Writing Formless was her lifeline, in the most literal sense, keeping her afloat and ultimately teaching her to move towards her pain “in a good way.” “I wasn’t really cohesive as a human and working on the music was good for putting myself back together,” she says. “I was crying a lot, but the work ended up feeling so bright and clear. I think that growing some humility and accepting my vulnerability was what gave me the strength to see the project through, along with support from some really good friends.”

Abandoning any preconceived notions she might once have had for what her creative process could look like, Cogan knew that in order to make meaningful work she would have to embrace the chaos of the moment. Not to try and break it down, but to sit within its turbulent flow and listen. One way of doing that was to take long, meditative walks with her dog Toro (aka Noodle) in the forests and river trails around her home in Nanaimo, recording voice notes and jotting down ideas. Later, after recording some rough demos, she’d play them while driving, singing along to reveal the melodies. She also took an online songwriting workshop mentored by ex-Deerhoof member Chris Cohen who inspired her to challenge her ideas of song structure.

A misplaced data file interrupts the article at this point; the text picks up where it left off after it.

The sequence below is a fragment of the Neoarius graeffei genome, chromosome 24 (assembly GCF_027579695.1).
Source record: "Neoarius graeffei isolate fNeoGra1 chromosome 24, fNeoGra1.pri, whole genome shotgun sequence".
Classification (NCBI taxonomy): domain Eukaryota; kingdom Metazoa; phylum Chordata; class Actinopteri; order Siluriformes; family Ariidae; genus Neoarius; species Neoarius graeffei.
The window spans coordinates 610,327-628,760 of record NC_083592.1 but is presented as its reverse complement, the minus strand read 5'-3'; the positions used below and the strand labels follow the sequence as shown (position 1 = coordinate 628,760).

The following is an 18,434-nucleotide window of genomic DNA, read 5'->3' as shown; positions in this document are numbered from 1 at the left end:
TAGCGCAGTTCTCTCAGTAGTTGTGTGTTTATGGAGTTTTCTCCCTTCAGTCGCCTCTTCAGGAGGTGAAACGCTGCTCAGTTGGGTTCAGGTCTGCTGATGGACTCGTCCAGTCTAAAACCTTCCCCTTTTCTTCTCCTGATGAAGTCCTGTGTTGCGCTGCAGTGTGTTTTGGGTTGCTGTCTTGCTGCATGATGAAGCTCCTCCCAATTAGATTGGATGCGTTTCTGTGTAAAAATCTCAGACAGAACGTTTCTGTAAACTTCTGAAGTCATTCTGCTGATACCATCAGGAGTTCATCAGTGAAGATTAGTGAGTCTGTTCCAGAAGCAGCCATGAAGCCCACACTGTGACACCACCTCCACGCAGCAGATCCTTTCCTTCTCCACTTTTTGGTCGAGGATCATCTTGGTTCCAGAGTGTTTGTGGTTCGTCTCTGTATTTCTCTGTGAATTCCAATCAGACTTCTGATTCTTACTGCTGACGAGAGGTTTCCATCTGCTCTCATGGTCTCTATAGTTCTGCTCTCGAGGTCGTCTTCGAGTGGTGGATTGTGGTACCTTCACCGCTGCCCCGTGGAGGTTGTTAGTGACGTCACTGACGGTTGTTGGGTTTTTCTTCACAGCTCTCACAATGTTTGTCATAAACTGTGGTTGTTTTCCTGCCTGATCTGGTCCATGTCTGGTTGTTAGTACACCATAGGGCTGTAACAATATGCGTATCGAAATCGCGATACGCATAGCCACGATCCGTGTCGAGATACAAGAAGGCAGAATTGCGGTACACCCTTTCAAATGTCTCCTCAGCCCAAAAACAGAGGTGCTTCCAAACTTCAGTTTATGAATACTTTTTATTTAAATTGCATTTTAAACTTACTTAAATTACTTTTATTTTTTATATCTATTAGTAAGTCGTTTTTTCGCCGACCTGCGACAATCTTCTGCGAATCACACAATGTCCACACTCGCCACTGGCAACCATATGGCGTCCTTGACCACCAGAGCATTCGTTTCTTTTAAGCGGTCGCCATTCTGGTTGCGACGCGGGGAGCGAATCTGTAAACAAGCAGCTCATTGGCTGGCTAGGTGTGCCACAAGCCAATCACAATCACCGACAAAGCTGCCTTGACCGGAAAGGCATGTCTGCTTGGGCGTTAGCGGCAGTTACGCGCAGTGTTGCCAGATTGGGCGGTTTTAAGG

The result is an album of atmospheric expanded Americana – folkgaze, some might call it – that filters the derangement of the times through a hazy cloudland of serendipitous grooves and drowsy orchestration. Co-produced with David Parry of Loving, the tracks were recorded mostly live to analogue tape with the rhythm section of David Proctor and Finn Smith (who both co-wrote some of the arrangements), though Cogan recorded her vocals alone “for the most part.” Guest musicians include Luz Elena Mendoza of Y La Bamba, who duets on new single “Ways of Losing”, and Cormac Mac Diarmada of Lankum, who added violin and viola to “Feel Life”.

“The desperate need to do something life affirming during a really hard time was a fantastic driver for the work,” says Cogan, describing the album as a way of recalibrating her internal compass. “There were some cute moments after we recorded ‘Cowgirl’ and ‘Feel Life’ where everyone started dancing, and playing those at shows has been really fun.”

"Without a bleak hellscape of grief and a deep desire to not be a miserable wastebag, this album could not exist."